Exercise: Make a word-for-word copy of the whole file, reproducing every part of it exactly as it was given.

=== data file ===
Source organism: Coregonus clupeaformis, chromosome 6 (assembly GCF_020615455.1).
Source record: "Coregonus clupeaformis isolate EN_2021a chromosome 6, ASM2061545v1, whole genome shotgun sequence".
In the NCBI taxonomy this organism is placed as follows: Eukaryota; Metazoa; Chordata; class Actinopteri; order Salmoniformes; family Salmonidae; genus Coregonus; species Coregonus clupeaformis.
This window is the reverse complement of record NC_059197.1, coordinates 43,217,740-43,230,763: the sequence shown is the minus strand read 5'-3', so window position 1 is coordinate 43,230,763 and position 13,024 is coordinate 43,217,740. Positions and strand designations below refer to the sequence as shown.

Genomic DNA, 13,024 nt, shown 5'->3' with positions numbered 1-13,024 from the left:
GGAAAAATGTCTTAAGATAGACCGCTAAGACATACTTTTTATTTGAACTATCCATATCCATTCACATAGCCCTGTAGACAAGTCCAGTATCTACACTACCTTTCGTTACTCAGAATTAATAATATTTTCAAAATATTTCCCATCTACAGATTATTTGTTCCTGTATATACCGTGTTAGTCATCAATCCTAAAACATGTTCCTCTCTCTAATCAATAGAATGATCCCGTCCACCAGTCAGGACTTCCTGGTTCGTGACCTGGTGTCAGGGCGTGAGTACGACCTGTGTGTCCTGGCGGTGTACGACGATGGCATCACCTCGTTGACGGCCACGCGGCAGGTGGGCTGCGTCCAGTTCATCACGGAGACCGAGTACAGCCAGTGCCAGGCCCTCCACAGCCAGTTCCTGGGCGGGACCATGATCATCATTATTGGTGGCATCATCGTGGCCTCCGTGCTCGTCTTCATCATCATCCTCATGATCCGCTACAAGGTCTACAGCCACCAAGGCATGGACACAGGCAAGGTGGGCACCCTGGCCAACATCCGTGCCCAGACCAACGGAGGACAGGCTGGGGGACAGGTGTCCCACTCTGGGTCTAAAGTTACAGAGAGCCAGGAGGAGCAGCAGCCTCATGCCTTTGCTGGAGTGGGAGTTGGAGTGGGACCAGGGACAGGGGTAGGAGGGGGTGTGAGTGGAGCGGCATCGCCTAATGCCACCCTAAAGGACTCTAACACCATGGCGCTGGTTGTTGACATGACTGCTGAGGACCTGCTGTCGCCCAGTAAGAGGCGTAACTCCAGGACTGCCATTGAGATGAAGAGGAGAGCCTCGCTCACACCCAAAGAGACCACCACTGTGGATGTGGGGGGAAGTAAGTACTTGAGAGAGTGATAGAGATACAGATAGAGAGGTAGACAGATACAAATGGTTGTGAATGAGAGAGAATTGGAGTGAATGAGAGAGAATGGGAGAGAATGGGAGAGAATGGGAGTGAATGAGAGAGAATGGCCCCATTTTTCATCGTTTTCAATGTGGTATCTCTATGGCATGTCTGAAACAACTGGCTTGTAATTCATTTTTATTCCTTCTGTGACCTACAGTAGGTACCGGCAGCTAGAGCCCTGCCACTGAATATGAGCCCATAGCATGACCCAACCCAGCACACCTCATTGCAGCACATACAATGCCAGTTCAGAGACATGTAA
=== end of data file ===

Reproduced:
Source organism: Coregonus clupeaformis, chromosome 6 (assembly GCF_020615455.1).
Source record: "Coregonus clupeaformis isolate EN_2021a chromosome 6, ASM2061545v1, whole genome shotgun sequence".
In the NCBI taxonomy this organism is placed as follows: Eukaryota; Metazoa; Chordata; class Actinopteri; order Salmoniformes; family Salmonidae; genus Coregonus; species Coregonus clupeaformis.
This window is the reverse complement of record NC_059197.1, coordinates 43,217,740-43,230,763: the sequence shown is the minus strand read 5'-3', so window position 1 is coordinate 43,230,763 and position 13,024 is coordinate 43,217,740. Positions and strand designations below refer to the sequence as shown.

Genomic DNA, 13,024 nt, shown 5'->3' with positions numbered 1-13,024 from the left:
GGAAAAATGTCTTAAGATAGACCGCTAAGACATACTTTTTATTTGAACTATCCATATCCATTCACATAGCCCTGTAGACAAGTCCAGTATCTACACTACCTTTCGTTACTCAGAATTAATAATATTTTCAAAATATTTCCCATCTACAGATTATTTGTTCCTGTATATACCGTGTTAGTCATCAATCCTAAAACATGTTCCTCTCTCTAATCAATAGAATGATCCCGTCCACCAGTCAGGACTTCCTGGTTCGTGACCTGGTGTCAGGGCGTGAGTACGACCTGTGTGTCCTGGCGGTGTACGACGATGGCATCACCTCGTTGACGGCCACGCGGCAGGTGGGCTGCGTCCAGTTCATCACGGAGACCGAGTACAGCCAGTGCCAGGCCCTCCACAGCCAGTTCCTGGGCGGGACCATGATCATCATTATTGGTGGCATCATCGTGGCCTCCGTGCTCGTCTTCATCATCATCCTCATGATCCGCTACAAGGTCTACAGCCACCAAGGCATGGACACAGGCAAGGTGGGCACCCTGGCCAACATCCGTGCCCAGACCAACGGAGGACAGGCTGGGGGACAGGTGTCCCACTCTGGGTCTAAAGTTACAGAGAGCCAGGAGGAGCAGCAGCCTCATGCCTTTGCTGGAGTGGGAGTTGGAGTGGGACCAGGGACAGGGGTAGGAGGGGGTGTGAGTGGAGCGGCATCGCCTAATGCCACCCTAAAGGACTCTAACACCATGGCGCTGGTTGTTGACATGACTGCTGAGGACCTGCTGTCGCCCAGTAAGAGGCGTAACTCCAGGACTGCCATTGAGATGAAGAGGAGAGCCTCGCTCACACCCAAAGAGACCACCACTGTGGATGTGGGGGGAAGTAAGTACTTGAGAGAGTGATAGAGATACAGATAGAGAGGTAGACAGATACAAATGGTTGTGAATGAGAGAGAATTGGAGTGAATGAGAGAGAATGGGAGAGAATGGGAGAGAATGGGAGTGAATGAGAGAGAATGGCCCCATTTTTCATCGTTTTCAATGTGGTATCTCTATGGCATGTCTGAAACAACTGGCTTGTAATTCATTTTTATTCCTTCTGTGACCTACAGTAGGTACCGGCAGCTAGAGCCCTGCCACTGAATATGAGCCCATAGCATGACCCAACCCAGCACACCTCATTGCAGCACATACAATGCCAGTTCAGAGACATGTAA